Monday, 11 August 2008

South Africa - a land of hope and dashed dreams

As I drive through Sandton I see cranes and evidence of construction in all directions. The Gautrain is on the way and driving from Johannesburg to Pretoria reveals the evidence. Stadiums are being built for the 2010 Fifa World Cup.

The world is currently suffering the effects of high oil prices, spiralling food costs and the aftermath of the Sub-Prime crisis. South Africa is not immune. Interest rates have increased by 500 basis points over two years to counter inflation. Belts are being tightened.

Yet all around I see signs of a vibrant economy. Business has not shied away from investing. Houses are being built, office buildings rise to the sky, roads are being improved. Inflation is showing signs of peaking and the fall in the oil price should help fuel a continued slowdown in inflation.

These signs make me feel positive and hopeful. South Africa has a bright future, and once interest rates fall the economy should boom once again.

But there is another worrying side to the story. The ruling party - the ANC - has undergone something of a transformation over the last few months. Jacob Zuma - due to stand trial on charges of corruption - has been elected as the new president of the organisation. The left has put its weight behind him as well. The ANC "old guard" have largely been side-lined in favour of Zuma supporters. The unofficial split in the organisation has been very bitter.

The new leadership is full of people that have been convicted of fraud and corruption. The value system and principles of the organisation are a thing of the past. What has been replaced is a kind of fanatical support for Jacob Zuma. The Judiciary is attacked for having a "political agenda". The Scorpions - South Africa's equivalent of the FBI is to be abolished.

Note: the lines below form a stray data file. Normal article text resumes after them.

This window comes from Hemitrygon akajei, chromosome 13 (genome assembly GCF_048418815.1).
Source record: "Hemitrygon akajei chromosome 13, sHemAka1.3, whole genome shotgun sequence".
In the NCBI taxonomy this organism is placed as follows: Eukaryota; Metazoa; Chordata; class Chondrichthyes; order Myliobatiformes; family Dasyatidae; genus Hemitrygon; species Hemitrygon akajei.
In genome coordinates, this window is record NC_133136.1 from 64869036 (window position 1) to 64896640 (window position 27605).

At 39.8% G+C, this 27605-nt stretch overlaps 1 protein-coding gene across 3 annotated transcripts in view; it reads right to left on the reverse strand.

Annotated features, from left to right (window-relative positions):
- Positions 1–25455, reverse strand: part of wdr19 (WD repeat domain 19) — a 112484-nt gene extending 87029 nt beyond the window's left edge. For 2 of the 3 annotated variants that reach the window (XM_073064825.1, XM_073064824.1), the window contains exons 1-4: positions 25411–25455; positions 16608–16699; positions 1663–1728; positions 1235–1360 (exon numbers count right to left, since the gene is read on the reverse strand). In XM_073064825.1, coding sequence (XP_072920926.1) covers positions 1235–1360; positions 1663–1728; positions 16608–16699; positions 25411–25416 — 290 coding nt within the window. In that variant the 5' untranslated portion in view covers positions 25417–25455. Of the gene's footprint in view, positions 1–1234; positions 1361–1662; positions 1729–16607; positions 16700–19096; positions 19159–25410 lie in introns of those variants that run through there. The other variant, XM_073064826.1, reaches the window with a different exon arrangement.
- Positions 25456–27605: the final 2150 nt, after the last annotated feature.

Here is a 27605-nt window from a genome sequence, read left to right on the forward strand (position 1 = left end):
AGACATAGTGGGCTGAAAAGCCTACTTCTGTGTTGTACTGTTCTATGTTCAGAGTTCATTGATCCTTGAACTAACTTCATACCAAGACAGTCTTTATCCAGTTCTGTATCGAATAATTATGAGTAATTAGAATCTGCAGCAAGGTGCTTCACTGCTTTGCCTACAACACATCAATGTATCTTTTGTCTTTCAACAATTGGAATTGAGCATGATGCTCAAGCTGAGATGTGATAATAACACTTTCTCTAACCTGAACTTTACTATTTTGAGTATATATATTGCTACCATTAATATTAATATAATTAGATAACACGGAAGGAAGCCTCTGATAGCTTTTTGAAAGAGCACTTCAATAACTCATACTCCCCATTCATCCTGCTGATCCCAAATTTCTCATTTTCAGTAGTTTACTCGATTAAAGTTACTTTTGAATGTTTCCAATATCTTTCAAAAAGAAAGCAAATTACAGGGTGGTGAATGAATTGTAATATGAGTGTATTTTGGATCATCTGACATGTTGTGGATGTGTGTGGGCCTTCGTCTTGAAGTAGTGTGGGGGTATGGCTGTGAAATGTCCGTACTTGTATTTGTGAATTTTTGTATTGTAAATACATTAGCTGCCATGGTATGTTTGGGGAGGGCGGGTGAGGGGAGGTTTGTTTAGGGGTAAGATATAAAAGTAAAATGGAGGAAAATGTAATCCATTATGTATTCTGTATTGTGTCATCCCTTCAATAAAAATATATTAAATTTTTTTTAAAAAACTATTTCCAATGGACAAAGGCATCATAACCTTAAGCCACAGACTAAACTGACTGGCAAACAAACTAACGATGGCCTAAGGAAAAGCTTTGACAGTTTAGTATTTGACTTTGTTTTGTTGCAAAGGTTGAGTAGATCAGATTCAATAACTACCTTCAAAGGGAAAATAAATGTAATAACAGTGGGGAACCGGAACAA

The Scorpions made it possible for Jacob Zuma to be prosecuted for corruption. He is fighting to stop the prosecution. The Scorpions uncovered the Travelgate scandal where MPs received cash for non-existant travel. Many of the new leadership of the ANC were convicted in this scandal. Without the Scorpions' "political agenda" their records would have been clean.

Julius Malema is the new president of the ANC Youth League. He has vowed to "kill for Zuma" though he was unspecific as to who was on the list. He will "eliminate" the "counter-revolutionary forces" that do not support Jacob Zuma. There have been threats of "No Zuma, No South Africa" from supporters outside the court.

Democracy is no longer important. The rule of law is not important. The courts are being undermined. It is a kind of emerging fascism. An emerging fascism strongly supported by the left. The SA Communist Party and the Trade Union movement naively believe that the new leadership will deliver what they want.

In the meantime the "old school" ANC members are keeping very quiet. Many have distanced themselves from the new rhetoric, but few have spoken out. The ANC is set to lose votes at the next election, but there is no viable opposition.

The answer for now is to wait and see. But some of our dreams have been dashed.

1 comment:

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